Pauline Hanson acknowledged that the swap was a bad idea, but you don’t need any particular psephological abilities to see why else One Nation failed to make an impact. Its campaign was hilariously inept. Hanson herself made headlines pandering to the anti-vaccination lobby and praising Vladimir Putin, and telling her own candidates to quit the party if they didn’t like her preferences decision. Several did quit, accusing her of running a dictatorship, while others made headlines for different reasons. Two former One Nation officers claim that Hanson moved them on Hanson because they were too old. Regardless of whether 87 and 79 (the ages of Ron McLean, the former state president, and his wife, Marye Louise Daniels, the former state secretary, respectively) are too old, it’s not as if they were significantly younger at the start of the campaign. Another One Nation candidate was forced to deny that she accused the gay community of getting people to support same-sex marriage with “Nazi-style” mind control techniques. Kalgoorlie One Nation candidate Richard Bolton’s campaign hoarding misspelt Kalgoorlie. We could go on, but it’d seem gratuitous.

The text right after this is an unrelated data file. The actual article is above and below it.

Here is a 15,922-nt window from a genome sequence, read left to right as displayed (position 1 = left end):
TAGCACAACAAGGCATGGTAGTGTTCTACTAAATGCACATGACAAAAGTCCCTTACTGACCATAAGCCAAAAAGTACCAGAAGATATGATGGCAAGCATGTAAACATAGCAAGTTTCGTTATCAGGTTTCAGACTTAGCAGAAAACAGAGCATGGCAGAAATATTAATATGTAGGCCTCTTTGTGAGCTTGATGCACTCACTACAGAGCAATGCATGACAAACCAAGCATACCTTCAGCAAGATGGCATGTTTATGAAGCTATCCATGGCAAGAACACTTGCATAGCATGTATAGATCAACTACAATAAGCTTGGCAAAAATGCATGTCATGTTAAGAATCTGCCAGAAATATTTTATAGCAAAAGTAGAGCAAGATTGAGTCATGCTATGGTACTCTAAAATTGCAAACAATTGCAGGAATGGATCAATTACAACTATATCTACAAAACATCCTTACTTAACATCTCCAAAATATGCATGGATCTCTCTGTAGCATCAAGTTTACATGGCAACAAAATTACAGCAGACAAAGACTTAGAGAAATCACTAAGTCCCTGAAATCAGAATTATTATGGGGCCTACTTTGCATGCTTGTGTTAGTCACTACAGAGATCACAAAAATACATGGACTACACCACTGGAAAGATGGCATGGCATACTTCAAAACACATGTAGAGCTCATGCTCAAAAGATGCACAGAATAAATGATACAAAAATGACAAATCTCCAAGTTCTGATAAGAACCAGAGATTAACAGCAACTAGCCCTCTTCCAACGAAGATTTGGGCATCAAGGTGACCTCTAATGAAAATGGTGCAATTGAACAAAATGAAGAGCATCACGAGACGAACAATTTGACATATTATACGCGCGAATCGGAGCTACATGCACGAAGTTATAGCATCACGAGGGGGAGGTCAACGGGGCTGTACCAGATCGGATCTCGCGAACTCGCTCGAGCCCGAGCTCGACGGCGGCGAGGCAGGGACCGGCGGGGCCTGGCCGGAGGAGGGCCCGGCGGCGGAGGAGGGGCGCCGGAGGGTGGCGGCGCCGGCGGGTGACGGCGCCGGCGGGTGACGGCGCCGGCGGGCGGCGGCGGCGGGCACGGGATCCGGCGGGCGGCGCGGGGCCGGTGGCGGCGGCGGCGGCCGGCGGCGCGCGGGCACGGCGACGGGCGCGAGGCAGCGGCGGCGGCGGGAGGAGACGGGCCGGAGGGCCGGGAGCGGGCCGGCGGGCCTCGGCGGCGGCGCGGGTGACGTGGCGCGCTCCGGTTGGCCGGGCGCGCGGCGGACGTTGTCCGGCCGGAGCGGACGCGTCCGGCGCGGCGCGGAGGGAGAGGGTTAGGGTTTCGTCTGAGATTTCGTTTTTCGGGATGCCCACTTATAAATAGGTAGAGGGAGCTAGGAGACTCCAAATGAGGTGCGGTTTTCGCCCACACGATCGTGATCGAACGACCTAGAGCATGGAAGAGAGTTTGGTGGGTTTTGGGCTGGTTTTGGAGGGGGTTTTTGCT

Hanson has a long history of blowing up her own political organisations and affiliations, making a hash of explaining her few actual policies, and recruiting unreliable candidates – and there’s no evidence that she’s learnt anything about running a professional party. Indeed, an integral part of Hanson’s support is that she’s not like a professional politician, but it’s fairly clear (again) how this might become a problem – when you’re a politician trying to run a professional party in your own image. As a model, hers is inherently limited.